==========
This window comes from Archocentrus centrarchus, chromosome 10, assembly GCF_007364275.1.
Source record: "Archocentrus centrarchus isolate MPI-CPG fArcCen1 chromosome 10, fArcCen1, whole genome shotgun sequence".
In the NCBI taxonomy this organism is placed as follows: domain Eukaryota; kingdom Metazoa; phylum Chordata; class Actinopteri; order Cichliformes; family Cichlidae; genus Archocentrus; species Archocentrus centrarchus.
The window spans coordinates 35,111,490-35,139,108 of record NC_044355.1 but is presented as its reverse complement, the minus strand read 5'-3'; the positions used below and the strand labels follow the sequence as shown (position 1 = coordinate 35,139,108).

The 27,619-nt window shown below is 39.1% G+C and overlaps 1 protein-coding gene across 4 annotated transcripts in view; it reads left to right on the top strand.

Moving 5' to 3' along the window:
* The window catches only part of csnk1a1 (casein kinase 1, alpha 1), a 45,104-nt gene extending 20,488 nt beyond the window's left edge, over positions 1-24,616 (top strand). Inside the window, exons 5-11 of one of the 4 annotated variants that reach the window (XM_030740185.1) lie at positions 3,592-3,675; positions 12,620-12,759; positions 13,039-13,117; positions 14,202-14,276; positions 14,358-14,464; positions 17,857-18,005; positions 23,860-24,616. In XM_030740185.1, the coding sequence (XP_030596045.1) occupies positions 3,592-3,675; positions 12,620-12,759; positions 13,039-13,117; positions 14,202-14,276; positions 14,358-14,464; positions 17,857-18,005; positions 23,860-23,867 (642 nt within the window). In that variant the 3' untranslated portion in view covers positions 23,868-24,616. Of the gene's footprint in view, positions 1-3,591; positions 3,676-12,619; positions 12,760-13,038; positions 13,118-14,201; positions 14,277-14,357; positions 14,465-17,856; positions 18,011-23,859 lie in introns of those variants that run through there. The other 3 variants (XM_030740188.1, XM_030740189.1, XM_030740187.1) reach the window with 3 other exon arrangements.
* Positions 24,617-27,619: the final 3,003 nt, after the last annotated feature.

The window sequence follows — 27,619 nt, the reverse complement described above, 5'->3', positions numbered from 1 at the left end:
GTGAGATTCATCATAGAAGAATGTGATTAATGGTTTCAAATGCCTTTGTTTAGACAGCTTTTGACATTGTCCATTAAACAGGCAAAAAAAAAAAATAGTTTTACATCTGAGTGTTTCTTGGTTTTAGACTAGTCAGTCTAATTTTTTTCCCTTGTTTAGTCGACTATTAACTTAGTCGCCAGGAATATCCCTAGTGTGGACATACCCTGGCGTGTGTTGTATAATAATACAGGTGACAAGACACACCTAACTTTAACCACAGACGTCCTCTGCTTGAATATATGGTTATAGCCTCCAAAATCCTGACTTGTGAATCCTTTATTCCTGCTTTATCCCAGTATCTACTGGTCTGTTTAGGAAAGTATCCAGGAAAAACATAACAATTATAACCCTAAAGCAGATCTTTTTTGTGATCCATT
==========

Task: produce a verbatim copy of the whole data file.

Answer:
This window comes from Archocentrus centrarchus, chromosome 10, assembly GCF_007364275.1.
Source record: "Archocentrus centrarchus isolate MPI-CPG fArcCen1 chromosome 10, fArcCen1, whole genome shotgun sequence".
In the NCBI taxonomy this organism is placed as follows: domain Eukaryota; kingdom Metazoa; phylum Chordata; class Actinopteri; order Cichliformes; family Cichlidae; genus Archocentrus; species Archocentrus centrarchus.
The window spans coordinates 35,111,490-35,139,108 of record NC_044355.1 but is presented as its reverse complement, the minus strand read 5'-3'; the positions used below and the strand labels follow the sequence as shown (position 1 = coordinate 35,139,108).

The 27,619-nt window shown below is 39.1% G+C and overlaps 1 protein-coding gene across 4 annotated transcripts in view; it reads left to right on the top strand.

Moving 5' to 3' along the window:
* The window catches only part of csnk1a1 (casein kinase 1, alpha 1), a 45,104-nt gene extending 20,488 nt beyond the window's left edge, over positions 1-24,616 (top strand). Inside the window, exons 5-11 of one of the 4 annotated variants that reach the window (XM_030740185.1) lie at positions 3,592-3,675; positions 12,620-12,759; positions 13,039-13,117; positions 14,202-14,276; positions 14,358-14,464; positions 17,857-18,005; positions 23,860-24,616. In XM_030740185.1, the coding sequence (XP_030596045.1) occupies positions 3,592-3,675; positions 12,620-12,759; positions 13,039-13,117; positions 14,202-14,276; positions 14,358-14,464; positions 17,857-18,005; positions 23,860-23,867 (642 nt within the window). In that variant the 3' untranslated portion in view covers positions 23,868-24,616. Of the gene's footprint in view, positions 1-3,591; positions 3,676-12,619; positions 12,760-13,038; positions 13,118-14,201; positions 14,277-14,357; positions 14,465-17,856; positions 18,011-23,859 lie in introns of those variants that run through there. The other 3 variants (XM_030740188.1, XM_030740189.1, XM_030740187.1) reach the window with 3 other exon arrangements.
* Positions 24,617-27,619: the final 3,003 nt, after the last annotated feature.

The window sequence follows — 27,619 nt, the reverse complement described above, 5'->3', positions numbered from 1 at the left end:
GTGAGATTCATCATAGAAGAATGTGATTAATGGTTTCAAATGCCTTTGTTTAGACAGCTTTTGACATTGTCCATTAAACAGGCAAAAAAAAAAAATAGTTTTACATCTGAGTGTTTCTTGGTTTTAGACTAGTCAGTCTAATTTTTTTCCCTTGTTTAGTCGACTATTAACTTAGTCGCCAGGAATATCCCTAGTGTGGACATACCCTGGCGTGTGTTGTATAATAATACAGGTGACAAGACACACCTAACTTTAACCACAGACGTCCTCTGCTTGAATATATGGTTATAGCCTCCAAAATCCTGACTTGTGAATCCTTTATTCCTGCTTTATCCCAGTATCTACTGGTCTGTTTAGGAAAGTATCCAGGAAAAACATAACAATTATAACCCTAAAGCAGATCTTTTTTGTGATCCATT